• Choose foods that keep the hunger at bay the longest. Even though it’s always in the advertisements, it’s rare that grains keep people fuller longer than pretty much any other food on the planet.
  • Fat and protein are the most satiating. Some people feel better with higher protein, others with higher fat. It’s personal.
When do you feel the hungriest during the day?
  • Try to make your biggest meal for this time. For some it might be breakfast. Others lunch. Someone else dinner.
Do you feel dips in blood sugar throughout the day?
  • This is when eating feels like an emergency, you’re ravenous and/or you feel weak like you might pass out.
  • This can be a sign of glucose-dependence and insulin resistance because the body is having trouble oxidizing body fat (fat burning) and maintaining blood glucose independent of consuming food. Our bodies should be able to do this independent of diabetes.
  • Restricting carbs is a good way to improve insulin sensitivity and give your body a chance to burn body fat.
    • You can start by cutting added sugar and refined grains.
    • You can move to cut starches and sugary fruits (if wanted)
    • You can then transition to keep all carbs below 20g (if wanted).
How long can you comfortably go without eating?
  • If you find that you’re not hungry at breakfast, try skipping it. Same thing for any meal. There’s nothing especially important about breakfast. It’s a marketing gimmick anyway. How you break your fast, however, is where you want to focus. Not what time it is.
  • Try not snacking. Back in the old days, nobody snacked, even if they did eat 3 meals a day. 
Are there foods that cause you sleepiness after eating?
  • Usually this means you’re dealing with an insulin load. Food shouldn’t weigh you down.
  • Try to avoid these foods.
Are there foods that cause you to overeat/binge?
  • We’re talking about the dessert stomach! Processed foods are purposely designed (in labs, I’m serious) to turn off the part of your brain that tells you to stop eating. It can help to cut out all processed foods. (Note to ketoers: this applies to you as well. Keto treats can hit on the same brain processes and cause you to overeat)
  • Some natural foods are hyperpalatable and are easy to overeat, such as nuts and cheese. It can be helpful to cut these if needed.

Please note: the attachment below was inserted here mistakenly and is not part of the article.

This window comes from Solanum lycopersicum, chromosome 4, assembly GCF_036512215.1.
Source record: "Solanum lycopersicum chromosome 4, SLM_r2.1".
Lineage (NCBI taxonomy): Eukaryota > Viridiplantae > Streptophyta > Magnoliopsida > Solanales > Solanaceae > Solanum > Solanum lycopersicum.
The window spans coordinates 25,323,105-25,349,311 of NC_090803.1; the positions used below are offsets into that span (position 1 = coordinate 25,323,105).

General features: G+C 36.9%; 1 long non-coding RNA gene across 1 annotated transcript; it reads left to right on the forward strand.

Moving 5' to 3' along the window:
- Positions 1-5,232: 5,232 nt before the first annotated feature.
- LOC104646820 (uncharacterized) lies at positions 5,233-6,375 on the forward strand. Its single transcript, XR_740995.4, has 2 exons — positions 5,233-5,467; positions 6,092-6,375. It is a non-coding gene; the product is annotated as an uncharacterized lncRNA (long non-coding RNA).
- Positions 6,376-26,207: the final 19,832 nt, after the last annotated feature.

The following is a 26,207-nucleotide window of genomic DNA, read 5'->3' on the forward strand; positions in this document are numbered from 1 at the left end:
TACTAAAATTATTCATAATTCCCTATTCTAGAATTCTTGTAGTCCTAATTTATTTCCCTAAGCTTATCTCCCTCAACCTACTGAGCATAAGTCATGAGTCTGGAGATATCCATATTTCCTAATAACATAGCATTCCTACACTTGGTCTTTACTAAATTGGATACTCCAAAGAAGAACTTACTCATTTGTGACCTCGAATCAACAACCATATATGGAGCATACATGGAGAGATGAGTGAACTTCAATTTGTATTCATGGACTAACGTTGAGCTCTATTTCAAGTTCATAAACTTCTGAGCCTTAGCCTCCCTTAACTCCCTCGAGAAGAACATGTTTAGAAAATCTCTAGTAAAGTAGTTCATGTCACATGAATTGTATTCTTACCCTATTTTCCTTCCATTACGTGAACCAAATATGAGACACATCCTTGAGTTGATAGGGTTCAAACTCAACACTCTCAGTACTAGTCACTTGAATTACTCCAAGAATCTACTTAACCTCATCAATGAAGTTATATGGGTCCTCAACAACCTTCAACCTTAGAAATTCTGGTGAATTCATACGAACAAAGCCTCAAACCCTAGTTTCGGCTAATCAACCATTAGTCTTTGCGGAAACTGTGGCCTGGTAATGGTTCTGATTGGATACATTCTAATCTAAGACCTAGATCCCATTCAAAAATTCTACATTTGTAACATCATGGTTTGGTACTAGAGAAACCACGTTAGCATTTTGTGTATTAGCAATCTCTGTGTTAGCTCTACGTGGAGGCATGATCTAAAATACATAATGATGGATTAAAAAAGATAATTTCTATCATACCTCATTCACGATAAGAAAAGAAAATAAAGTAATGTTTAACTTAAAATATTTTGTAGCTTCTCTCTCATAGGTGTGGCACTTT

• Sugar and refined grains are addictive. Treat them like the drugs they are.
Do you want to count calories?
  • Calorie counting is often important in higher carb diets because the foods are too palatable and cause overeating. If this doesn’t bother you and you’re otherwise satisfied with how you feel on a higher carb diet, this may be key. Otherwise, reducing carbs while avoiding hyper-palatable foods lets your body’s satiety signals function correctly.

Do you have your answers?

You should be able to pull together three things from these answers:

  1. What foods you should eat
  2. What foods you should not eat
  3. When it’s best to eat and how much

You can then formulate a daily/weekly/monthly plan. Is it not working? Are you getting tired of a certain food? Change it up! Alter when you eat and what you eat until it works for you.Ideally, an eating plan shouldn’t be torture, even though that’s what common medical advice leads to. Sure, if you want it to be torture because you can’t stand to be without donuts (and don’t particularly care about anything other than losing weight), that’s fine. But aiming for a diet and food lifestyle that enhances my body’s biology to handle hunger and fat burning has helped me tremendously. It’s why I have no intention of deviating from this way of life. And it’s why the Ketogenic diet is sustainable.

*Note: None of this is medical advice.